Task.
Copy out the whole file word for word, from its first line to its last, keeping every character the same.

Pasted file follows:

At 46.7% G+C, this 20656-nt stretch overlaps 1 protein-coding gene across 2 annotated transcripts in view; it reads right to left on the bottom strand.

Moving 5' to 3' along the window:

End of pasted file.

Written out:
At 46.7% G+C, this 20656-nt stretch overlaps 1 protein-coding gene across 2 annotated transcripts in view; it reads right to left on the bottom strand.

Moving 5' to 3' along the window: